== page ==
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St. Petersburg in the era of Empress Elizabeth (1741-1762)

During the era of Empress Elizabeth, Peter the Great's dream was fulfilled: Petersburg became a grand European capital. By the time of her death, the population of Petersburg had reached almost 100,000 inhabitants - double the number at the end of Peter the Great's reign. And the city gradually acquired a truly European appearance as the last wooden buildings disappeared from the city's main avenue, Nevsky Prospekt.

  • View of the Neva between the Winter Palace and the Academy of Sciences (left part)
    View of the Neva between the Winter Palace and the Academy of Sciences (left part)
    by Grigoriy Kachalov and Yefim Vinogradov, from a drawing by Mikhail Makhaev
  • View of the Neva between the Winter Palace and the Academy of Sciences (right part)
    View of the Neva between the Winter Palace and the Academy of Sciences (right part)
    by Grigoriy Kachalov and Yefim Vinogradov, from a drawing by Mikhail Makhaev

Public safety and civic order became matters of personal concern to Elizabeth. In order to deter fires, the Empress ordered merchants to equip and retain fire guardsmen. Carriages were forbidden from "speeding", regulations were introduced for coachmen, and severe fines were issued for using foul language in public places. The Empress also paid close attention to the outward appearance of her capital: a special decree forbade hanging laundry out to dry on trees and bushes. The Senate issued a decree regarding the maintenance of city bridges, and the first stone bridges were built across the Fontanka River.

View of the Winter Palace
View of the Winter Palace
by Unknown artist, from a drawing by Mikhail Makhaev

The city centre had already been laid out under Peter the Great (the "Nevsky Trident" of the three main streets) and enhanced by the efforts of the architect Peter Yeropkin and the St. Petersburg Construction Committee during the reign of Empress Anna. Now under Elizabeth grandiose buildings were constructed in elaborate Baroque style. Elizabeth found the Smolny Monastery and Cathedral near the small palace where she had spent so many years waiting for the opportunity to ascend to the Russian throne. On the territory of the so-called Maritime Settlement, in what is now the Admiralteyskiy District of the city, the St. Nicholas Naval Cathedral was built, which became the Russian fleet's main church. At Elizabeth's order, her most important architect, the Baroque genius Francesco Bartolomeo Rastrelli, designed buildings that remain Petersburg icons unto this day, such as the imposing Winter Palace, which was only completed after the death of the Empress. In addition, the most prominent nobles built luxurious palaces in the city: the elegant Sheremetev Palace on Nevsky Prospekt, the Vorontsov Palace on Sadovaya Ulitsa and the Shuvalov Palace on Italyanskaya Ulitsa. Among other notable architectural projects in the city were the Anichkov Palace, built on the banks of the Fontanka for Elizabeth's favorite, Alexey Razumovsky, and the palace of his brother, the Ukrainian Hetman, Kirill Razumovsky, on the banks of the Moyka River.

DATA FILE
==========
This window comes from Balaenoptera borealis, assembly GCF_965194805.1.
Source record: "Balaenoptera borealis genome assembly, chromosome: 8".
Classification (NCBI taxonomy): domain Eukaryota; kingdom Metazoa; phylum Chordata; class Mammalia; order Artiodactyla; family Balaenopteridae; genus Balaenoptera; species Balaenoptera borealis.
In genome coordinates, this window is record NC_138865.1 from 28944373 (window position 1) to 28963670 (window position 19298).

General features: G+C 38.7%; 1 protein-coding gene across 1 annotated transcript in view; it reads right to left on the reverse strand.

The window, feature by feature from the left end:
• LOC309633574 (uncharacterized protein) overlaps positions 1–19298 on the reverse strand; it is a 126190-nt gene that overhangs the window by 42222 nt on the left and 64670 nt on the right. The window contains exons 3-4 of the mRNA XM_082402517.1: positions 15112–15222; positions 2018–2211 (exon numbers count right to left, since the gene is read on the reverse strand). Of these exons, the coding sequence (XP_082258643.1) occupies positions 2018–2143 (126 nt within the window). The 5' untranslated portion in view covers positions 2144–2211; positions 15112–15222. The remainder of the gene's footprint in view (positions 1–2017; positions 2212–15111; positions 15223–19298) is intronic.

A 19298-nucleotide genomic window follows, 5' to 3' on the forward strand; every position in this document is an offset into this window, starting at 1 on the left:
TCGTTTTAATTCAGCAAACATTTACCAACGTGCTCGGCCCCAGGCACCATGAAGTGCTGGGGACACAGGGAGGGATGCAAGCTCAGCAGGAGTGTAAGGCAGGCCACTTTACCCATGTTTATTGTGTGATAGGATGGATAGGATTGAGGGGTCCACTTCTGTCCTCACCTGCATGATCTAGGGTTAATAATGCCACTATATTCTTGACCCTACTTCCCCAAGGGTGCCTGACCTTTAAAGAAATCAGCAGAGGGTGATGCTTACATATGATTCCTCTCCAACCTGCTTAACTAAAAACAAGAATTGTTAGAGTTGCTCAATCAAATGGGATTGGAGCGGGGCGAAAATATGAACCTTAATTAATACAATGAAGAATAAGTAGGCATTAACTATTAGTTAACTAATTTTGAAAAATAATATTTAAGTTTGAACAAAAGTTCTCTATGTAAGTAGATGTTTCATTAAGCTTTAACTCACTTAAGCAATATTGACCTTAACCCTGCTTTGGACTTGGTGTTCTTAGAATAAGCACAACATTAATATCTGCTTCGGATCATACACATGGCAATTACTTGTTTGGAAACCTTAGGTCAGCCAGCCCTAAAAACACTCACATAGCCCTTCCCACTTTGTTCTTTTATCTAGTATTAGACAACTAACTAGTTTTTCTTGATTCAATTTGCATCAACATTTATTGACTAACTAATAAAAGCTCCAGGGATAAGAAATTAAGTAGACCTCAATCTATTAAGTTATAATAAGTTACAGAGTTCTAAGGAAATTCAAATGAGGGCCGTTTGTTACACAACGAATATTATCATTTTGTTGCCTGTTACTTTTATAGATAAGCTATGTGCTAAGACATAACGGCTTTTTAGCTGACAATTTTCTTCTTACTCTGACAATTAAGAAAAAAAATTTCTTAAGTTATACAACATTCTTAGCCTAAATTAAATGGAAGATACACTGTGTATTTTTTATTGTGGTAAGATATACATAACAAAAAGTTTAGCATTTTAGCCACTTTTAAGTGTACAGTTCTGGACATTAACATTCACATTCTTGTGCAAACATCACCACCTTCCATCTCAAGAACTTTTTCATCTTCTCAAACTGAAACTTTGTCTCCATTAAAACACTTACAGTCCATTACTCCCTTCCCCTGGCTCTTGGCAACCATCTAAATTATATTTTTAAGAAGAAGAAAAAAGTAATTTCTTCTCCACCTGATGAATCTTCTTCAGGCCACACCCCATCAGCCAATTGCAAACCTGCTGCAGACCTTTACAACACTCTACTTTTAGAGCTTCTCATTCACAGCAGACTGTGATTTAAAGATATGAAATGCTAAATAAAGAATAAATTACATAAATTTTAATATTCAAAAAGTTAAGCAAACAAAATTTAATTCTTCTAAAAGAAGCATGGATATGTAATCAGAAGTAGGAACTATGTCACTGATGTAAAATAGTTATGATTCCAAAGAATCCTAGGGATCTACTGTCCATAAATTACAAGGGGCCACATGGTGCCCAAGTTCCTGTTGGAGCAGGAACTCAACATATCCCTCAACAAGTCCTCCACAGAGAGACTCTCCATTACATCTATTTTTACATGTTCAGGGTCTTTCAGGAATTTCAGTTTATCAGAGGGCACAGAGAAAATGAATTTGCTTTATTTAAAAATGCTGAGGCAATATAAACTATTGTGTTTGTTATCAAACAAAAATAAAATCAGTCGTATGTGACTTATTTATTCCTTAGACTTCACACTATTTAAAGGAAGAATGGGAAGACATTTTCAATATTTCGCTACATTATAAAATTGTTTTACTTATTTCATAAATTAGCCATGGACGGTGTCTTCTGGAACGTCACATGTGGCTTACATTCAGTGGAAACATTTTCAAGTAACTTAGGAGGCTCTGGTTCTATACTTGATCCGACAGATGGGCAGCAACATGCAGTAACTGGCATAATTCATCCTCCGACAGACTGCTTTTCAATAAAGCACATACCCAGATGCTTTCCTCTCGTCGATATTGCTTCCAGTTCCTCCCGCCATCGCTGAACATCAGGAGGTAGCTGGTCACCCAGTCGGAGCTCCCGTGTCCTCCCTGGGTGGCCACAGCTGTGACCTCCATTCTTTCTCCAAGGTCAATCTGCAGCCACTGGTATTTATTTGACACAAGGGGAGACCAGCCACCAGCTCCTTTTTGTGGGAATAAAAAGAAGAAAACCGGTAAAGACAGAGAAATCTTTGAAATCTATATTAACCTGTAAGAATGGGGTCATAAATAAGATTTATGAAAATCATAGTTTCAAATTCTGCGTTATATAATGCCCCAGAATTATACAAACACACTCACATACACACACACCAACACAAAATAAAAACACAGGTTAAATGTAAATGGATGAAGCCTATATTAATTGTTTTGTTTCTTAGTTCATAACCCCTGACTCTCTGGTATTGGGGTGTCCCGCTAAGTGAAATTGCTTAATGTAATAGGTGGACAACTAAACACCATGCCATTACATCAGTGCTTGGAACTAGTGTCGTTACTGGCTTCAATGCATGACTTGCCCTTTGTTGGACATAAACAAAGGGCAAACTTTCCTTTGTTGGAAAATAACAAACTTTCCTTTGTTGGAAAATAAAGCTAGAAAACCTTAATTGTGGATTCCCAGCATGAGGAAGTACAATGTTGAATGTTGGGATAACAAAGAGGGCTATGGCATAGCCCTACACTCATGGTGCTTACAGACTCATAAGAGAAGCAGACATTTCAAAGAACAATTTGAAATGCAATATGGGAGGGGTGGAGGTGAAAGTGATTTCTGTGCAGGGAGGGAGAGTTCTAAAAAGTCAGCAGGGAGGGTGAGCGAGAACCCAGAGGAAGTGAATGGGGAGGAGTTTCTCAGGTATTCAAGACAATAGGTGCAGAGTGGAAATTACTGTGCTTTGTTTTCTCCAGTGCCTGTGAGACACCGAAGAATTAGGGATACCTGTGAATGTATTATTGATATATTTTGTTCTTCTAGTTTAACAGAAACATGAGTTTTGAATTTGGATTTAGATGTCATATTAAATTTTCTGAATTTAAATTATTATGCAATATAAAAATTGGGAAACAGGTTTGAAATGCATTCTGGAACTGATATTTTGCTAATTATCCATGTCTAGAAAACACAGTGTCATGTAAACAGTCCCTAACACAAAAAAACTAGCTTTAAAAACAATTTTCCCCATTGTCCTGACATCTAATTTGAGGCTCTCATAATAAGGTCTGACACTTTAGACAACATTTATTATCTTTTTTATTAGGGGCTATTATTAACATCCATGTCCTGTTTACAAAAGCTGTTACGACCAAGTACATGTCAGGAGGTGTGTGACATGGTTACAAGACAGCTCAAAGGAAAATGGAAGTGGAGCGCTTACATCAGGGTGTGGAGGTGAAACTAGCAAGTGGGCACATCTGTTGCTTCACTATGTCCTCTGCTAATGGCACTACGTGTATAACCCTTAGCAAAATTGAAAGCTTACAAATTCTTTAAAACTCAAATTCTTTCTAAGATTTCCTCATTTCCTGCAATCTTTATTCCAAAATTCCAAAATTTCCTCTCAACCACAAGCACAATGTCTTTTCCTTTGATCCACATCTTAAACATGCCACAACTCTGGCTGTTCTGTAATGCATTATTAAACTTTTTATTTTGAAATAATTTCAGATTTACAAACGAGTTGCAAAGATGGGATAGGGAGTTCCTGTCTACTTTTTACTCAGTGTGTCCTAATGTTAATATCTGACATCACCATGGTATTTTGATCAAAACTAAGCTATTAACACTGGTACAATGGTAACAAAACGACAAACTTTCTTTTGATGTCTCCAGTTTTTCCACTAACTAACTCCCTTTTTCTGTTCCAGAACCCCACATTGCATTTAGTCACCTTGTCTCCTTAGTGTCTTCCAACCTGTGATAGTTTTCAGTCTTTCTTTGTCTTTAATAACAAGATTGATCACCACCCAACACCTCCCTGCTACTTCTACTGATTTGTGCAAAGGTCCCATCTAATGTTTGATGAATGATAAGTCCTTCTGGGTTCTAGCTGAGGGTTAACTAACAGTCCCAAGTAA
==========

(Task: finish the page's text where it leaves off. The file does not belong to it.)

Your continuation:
View of the Summer Palace of Empress Elizabeth
View of the Summer Palace of Empress Elizabeth
by Alexey Grekov

The extravagance of Elizabeth's era left its mark on the outskirts of Petersburg as well. Her own estate, Tsarkoye Selo, was transformed by Rastrelli into a majestic imperial residence in exuberant Baroque style. The estate's most impressive building, the Catherine Palace (named after Elizabeth's mother, Catherine I) was enlarged and remodelled, giving it the astounding appearance that can still be admired today. The palace was surrounded by a luxurious "French" garden, with statues, labyrinths, and exquisitely manicured trees and shrubs. The capitals of the columns and the details of the façade were highlighted with gold leaf, so that the palace simply glowed in the sunlight. In Peterhof, the Grand Palace was likewise expanded and the lead-based statues of the magnificent Grand Cascade were replaced with gilded ones. Now the fountains at Peterhof glitter spectacularly in the summer sun. Balls, masquerades, fireworks and festivities were held at Peterhof that amazed contemporaries lucky enough to behold them.

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